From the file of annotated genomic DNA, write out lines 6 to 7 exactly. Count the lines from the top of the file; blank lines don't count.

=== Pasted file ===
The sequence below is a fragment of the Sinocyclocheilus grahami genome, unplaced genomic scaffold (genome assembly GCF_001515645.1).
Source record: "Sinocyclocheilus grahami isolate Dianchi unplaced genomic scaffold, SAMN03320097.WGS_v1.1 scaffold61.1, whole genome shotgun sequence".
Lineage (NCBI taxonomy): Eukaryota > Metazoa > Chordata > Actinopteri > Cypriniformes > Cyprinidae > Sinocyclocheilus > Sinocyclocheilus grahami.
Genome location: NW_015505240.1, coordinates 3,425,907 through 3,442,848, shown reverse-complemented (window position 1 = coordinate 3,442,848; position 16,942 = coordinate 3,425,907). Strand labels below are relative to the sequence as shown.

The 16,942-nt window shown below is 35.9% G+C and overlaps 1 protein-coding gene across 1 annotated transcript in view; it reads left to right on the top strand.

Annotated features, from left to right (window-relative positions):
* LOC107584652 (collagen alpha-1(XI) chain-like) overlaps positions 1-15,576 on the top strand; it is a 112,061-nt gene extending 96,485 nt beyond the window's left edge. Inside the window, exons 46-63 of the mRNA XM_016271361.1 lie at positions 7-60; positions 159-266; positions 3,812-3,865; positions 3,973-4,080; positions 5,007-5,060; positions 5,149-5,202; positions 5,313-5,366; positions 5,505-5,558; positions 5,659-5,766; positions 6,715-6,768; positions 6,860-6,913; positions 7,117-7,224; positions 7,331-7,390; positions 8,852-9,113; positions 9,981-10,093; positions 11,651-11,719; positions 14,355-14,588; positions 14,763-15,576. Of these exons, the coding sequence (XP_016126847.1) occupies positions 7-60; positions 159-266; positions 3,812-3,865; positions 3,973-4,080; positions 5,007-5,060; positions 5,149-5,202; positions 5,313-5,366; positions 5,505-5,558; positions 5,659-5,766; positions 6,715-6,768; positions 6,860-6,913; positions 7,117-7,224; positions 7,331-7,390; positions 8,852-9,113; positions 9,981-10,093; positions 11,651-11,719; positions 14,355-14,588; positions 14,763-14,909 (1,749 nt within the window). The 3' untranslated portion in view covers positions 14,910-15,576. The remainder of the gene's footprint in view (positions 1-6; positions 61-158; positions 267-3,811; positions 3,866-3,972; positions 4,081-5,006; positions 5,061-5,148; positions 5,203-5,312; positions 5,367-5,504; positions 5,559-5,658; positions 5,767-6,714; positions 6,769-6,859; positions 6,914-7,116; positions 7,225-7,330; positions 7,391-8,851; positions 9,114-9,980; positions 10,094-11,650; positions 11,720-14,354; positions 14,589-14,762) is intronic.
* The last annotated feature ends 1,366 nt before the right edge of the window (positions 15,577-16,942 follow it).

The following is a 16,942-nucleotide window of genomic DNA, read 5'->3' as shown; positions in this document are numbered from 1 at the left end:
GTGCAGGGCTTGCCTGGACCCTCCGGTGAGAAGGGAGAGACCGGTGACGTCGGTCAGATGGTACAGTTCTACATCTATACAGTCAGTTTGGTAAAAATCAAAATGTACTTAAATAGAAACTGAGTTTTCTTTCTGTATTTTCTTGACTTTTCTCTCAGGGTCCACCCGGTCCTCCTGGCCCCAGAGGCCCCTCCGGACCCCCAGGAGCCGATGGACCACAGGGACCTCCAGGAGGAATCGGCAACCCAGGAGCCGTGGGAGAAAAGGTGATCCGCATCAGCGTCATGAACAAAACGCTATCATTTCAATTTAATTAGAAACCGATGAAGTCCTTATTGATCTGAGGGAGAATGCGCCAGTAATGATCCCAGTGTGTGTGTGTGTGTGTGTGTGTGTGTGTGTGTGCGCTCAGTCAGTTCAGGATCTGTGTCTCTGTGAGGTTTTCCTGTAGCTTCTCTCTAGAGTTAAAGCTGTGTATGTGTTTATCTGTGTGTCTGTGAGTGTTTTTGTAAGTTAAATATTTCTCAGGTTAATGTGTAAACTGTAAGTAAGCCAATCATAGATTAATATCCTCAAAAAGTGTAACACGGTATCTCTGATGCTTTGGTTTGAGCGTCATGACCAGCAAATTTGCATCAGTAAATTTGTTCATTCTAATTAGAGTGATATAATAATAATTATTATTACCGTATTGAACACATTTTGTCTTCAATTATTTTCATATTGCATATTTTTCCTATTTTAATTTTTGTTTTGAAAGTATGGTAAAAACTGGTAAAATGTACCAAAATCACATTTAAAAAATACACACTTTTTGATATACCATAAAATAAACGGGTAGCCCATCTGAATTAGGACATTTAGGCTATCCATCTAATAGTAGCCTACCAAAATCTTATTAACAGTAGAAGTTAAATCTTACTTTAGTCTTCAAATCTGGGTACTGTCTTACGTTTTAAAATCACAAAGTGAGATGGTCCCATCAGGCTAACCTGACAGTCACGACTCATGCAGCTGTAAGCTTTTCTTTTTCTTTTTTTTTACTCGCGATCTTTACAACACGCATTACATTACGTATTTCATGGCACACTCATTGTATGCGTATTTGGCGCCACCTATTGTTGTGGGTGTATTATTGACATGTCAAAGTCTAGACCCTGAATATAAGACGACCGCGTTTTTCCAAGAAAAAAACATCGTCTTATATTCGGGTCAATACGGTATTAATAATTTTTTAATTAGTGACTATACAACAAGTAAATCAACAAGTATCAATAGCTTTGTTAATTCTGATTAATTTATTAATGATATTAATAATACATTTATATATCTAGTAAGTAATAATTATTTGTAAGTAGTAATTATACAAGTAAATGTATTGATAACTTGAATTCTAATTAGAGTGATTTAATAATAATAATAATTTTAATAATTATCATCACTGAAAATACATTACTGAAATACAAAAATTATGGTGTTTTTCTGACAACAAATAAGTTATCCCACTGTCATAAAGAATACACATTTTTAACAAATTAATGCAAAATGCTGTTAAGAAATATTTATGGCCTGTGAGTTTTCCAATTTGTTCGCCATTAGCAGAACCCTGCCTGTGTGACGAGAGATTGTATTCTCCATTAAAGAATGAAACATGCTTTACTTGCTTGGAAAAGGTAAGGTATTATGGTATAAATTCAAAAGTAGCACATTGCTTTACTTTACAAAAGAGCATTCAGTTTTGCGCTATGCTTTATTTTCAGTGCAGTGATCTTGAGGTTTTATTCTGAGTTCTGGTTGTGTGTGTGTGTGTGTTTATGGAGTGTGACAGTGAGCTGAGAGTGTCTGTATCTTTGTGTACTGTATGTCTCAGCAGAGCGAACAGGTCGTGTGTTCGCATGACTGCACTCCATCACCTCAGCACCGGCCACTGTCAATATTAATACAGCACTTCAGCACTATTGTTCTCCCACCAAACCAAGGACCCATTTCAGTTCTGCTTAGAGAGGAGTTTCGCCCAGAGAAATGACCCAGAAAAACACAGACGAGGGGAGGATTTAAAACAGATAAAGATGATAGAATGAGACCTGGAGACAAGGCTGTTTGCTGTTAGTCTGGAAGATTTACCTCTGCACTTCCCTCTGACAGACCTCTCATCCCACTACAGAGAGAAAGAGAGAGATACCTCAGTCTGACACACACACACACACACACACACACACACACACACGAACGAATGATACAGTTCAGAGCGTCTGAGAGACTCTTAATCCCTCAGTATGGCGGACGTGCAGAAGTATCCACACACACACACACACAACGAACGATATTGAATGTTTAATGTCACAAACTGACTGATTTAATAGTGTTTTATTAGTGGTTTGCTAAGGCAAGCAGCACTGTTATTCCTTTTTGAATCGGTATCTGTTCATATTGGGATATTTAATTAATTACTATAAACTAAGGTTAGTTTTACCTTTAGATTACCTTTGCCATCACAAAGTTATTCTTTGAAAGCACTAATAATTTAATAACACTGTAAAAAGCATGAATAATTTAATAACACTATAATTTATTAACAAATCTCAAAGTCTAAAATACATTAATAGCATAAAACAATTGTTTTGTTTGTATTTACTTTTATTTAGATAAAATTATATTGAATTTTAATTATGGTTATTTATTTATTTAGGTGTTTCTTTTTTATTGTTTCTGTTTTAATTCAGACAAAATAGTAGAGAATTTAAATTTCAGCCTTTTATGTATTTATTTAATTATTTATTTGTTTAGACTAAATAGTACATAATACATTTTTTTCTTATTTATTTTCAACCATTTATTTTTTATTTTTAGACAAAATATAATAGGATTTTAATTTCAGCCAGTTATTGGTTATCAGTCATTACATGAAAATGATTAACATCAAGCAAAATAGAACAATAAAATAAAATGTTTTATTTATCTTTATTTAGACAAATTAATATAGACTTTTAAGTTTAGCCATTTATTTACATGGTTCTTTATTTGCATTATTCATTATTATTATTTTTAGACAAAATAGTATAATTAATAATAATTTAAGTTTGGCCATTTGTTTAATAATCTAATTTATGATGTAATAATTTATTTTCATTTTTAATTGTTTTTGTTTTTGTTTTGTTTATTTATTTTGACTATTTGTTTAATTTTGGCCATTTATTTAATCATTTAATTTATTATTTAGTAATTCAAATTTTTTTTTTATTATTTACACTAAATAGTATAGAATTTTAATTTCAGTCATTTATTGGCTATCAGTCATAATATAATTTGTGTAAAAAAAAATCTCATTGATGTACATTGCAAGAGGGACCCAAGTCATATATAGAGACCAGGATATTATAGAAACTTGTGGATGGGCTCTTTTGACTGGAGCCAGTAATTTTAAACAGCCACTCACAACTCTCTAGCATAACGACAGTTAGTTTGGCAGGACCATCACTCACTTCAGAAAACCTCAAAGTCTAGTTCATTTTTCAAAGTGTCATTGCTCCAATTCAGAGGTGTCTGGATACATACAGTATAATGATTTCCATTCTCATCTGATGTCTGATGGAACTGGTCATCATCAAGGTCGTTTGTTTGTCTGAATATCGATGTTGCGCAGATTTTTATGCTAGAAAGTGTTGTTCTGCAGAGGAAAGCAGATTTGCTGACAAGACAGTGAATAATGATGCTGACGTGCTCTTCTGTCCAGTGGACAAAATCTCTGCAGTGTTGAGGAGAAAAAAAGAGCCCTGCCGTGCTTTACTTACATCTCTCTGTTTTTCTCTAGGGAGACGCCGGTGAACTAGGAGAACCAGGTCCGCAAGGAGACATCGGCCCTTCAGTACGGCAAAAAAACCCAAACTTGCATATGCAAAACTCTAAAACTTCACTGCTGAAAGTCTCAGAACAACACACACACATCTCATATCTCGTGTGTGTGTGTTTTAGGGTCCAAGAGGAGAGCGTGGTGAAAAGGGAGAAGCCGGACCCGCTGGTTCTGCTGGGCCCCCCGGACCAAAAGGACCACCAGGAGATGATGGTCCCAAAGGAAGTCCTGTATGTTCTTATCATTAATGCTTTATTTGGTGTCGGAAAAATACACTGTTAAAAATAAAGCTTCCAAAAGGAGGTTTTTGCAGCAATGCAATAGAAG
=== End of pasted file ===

Annotated features, from left to right (window-relative positions):
* LOC107584652 (collagen alpha-1(XI) chain-like) overlaps positions 1-15,576 on the top strand; it is a 112,061-nt gene extending 96,485 nt beyond the window's left edge. Inside the window, exons 46-63 of the mRNA XM_016271361.1 lie at positions 7-60; positions 159-266; positions 3,812-3,865; positions 3,973-4,080; positions 5,007-5,060; positions 5,149-5,202; positions 5,313-5,366; positions 5,505-5,558; positions 5,659-5,766; positions 6,715-6,768; positions 6,860-6,913; positions 7,117-7,224; positions 7,331-7,390; positions 8,852-9,113; positions 9,981-10,093; positions 11,651-11,719; positions 14,355-14,588; positions 14,763-15,576. Of these exons, the coding sequence (XP_016126847.1) occupies positions 7-60; positions 159-266; positions 3,812-3,865; positions 3,973-4,080; positions 5,007-5,060; positions 5,149-5,202; positions 5,313-5,366; positions 5,505-5,558; positions 5,659-5,766; positions 6,715-6,768; positions 6,860-6,913; positions 7,117-7,224; positions 7,331-7,390; positions 8,852-9,113; positions 9,981-10,093; positions 11,651-11,719; positions 14,355-14,588; positions 14,763-14,909 (1,749 nt within the window). The 3' untranslated portion in view covers positions 14,910-15,576. The remainder of the gene's footprint in view (positions 1-6; positions 61-158; positions 267-3,811; positions 3,866-3,972; positions 4,081-5,006; positions 5,061-5,148; positions 5,203-5,312; positions 5,367-5,504; positions 5,559-5,658; positions 5,767-6,714; positions 6,769-6,859; positions 6,914-7,116; positions 7,225-7,330; positions 7,391-8,851; positions 9,114-9,980; positions 10,094-11,650; positions 11,720-14,354; positions 14,589-14,762) is intronic.